Gee's Golden Langur (Trachypithecus geei) - Wiki
Gee's Golden Langur
From Wikipedia, the free encyclopedia
[Photo] The Golden Langur has been declared an endangered species. I found these langurs on the island of Umananda, in the Brahmaputra river next to the bustling city of Guwahati, Assam. Their striking color and long tails make them quite attractive, and visitors to the island's temple are happy to indulge them with biscuits and cake. 10:28, 3 September 2006 by Doniv79 http://en.wikipedia.org/wiki/User:Doniv79
Gee's Golden Langur (Trachypithecus geei) or simply the Golden Langur is an Old World monkey found primarily in the foothills of the Himalayas along the Assam Bhutan border. Although considered sacred for long by many Himalayan peoples, the Golden Langur was brought to the attention of science by the naturalist E. P. Gee in the 1950s.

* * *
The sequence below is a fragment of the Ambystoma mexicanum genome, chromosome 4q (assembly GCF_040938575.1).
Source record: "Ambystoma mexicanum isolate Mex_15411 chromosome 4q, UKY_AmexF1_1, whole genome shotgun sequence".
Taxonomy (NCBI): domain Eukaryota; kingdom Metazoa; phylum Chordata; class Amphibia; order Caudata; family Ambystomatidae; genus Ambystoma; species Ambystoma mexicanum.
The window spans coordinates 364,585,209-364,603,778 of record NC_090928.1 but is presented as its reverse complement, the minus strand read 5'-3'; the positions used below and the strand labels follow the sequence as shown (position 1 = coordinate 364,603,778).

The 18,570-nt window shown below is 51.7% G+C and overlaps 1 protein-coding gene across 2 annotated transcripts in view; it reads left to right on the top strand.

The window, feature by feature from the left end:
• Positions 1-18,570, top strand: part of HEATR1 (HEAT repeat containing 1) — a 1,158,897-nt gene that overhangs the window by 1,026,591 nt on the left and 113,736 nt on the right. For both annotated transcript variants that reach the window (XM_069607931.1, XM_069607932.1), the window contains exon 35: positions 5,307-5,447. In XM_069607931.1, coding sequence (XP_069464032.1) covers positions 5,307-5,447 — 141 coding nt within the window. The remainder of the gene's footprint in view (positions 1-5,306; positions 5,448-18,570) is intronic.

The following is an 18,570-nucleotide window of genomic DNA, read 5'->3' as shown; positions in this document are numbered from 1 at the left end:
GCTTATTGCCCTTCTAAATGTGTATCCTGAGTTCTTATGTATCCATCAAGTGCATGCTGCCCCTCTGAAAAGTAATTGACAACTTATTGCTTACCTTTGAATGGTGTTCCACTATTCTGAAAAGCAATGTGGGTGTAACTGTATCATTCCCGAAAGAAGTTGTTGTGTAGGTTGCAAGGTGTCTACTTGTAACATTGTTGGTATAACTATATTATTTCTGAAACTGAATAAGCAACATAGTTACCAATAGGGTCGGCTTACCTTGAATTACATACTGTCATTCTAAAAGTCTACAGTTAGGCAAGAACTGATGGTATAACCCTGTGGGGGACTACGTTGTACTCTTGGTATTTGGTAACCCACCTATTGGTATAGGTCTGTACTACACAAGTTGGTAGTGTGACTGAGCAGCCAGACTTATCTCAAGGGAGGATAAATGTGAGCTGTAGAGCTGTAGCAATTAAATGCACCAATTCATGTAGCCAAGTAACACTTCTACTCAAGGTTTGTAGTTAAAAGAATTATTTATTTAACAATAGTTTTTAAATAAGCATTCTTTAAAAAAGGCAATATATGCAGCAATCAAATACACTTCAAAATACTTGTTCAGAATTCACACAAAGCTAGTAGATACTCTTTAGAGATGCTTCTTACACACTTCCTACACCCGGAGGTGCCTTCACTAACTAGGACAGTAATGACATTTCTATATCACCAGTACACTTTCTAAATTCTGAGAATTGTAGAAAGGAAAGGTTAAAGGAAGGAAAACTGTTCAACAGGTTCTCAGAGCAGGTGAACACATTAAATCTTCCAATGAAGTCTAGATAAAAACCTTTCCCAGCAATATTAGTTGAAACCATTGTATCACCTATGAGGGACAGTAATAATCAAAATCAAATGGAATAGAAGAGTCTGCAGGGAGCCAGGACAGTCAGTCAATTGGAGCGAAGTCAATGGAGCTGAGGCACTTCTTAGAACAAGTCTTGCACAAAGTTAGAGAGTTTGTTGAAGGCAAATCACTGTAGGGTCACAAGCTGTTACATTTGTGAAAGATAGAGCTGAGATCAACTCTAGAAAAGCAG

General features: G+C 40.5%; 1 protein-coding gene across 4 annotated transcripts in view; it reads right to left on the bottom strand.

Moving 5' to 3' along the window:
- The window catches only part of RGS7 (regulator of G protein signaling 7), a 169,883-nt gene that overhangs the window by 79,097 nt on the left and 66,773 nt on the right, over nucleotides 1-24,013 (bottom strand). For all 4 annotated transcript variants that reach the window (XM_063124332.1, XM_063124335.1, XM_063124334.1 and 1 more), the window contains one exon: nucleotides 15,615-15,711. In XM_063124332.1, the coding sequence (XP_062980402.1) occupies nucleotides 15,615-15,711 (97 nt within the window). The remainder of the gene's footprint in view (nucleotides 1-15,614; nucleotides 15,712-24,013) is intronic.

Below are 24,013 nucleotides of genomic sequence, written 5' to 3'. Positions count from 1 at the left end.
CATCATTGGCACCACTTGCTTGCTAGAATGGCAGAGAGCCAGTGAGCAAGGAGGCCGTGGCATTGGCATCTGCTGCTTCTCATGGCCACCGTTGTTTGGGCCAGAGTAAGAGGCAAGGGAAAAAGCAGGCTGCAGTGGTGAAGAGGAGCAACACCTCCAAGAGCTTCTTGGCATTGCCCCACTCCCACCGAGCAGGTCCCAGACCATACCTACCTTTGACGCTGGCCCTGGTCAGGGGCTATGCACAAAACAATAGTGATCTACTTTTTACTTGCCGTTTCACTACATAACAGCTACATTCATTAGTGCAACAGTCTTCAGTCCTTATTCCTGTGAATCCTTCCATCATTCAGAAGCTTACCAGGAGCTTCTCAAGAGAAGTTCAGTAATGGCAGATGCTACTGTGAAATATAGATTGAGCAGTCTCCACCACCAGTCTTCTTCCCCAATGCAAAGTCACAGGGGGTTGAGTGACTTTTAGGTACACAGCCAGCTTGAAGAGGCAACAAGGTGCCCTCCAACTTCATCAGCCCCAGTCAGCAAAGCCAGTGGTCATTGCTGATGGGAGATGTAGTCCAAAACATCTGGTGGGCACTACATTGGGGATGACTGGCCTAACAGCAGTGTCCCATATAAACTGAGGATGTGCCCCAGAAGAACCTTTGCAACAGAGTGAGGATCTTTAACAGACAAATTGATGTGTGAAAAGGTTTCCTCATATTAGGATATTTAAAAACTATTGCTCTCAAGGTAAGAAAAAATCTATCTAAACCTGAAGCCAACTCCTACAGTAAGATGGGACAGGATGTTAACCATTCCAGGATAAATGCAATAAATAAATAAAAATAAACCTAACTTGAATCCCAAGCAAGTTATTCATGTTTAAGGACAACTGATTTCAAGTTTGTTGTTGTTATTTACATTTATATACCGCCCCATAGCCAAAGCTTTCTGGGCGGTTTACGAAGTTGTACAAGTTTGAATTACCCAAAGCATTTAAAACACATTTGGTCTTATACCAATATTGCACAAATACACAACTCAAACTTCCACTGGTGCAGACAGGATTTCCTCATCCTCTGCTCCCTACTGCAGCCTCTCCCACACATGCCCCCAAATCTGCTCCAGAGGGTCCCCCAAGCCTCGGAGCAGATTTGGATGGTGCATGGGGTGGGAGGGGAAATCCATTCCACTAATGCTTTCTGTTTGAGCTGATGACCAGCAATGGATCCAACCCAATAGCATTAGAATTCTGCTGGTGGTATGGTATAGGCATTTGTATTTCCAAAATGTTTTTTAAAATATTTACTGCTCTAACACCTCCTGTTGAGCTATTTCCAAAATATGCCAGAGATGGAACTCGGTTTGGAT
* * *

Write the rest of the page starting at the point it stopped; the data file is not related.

The Golden Langur is known for its rich golden to bright creamish hair, a black face and a very long tail measuring up to 50 cm in length. For the most part, the langur is confined to high trees where its long tail serves as a balancer when it leaps across branches. During the rainy season it obtains water from dew and rain drenched leaves. Its diet is herbivorous, consisting of ripe and unripe fruits, mature and young leaves, seeds, buds and flowers. It generally lives in troops of about 8 (but sometimes up to 50) with several females to each adult male. The Golden Langur is currently endangered, the total population being about 10,000, with the relative dearth of infants and juveniles indicating a declining population and the habitat being degraded by human activity.
There are two recognized subspecies of this lutung:
Trachypithecus geei geei
Trachypithecus geei bhutanensis
|The text in this page is based on the copyrighted Wikipedia article shown in above URL. It is used under the GNU Free Documentation License. You may redistribute it, verbatim or modified, providing that you comply with the terms of the GFDL.|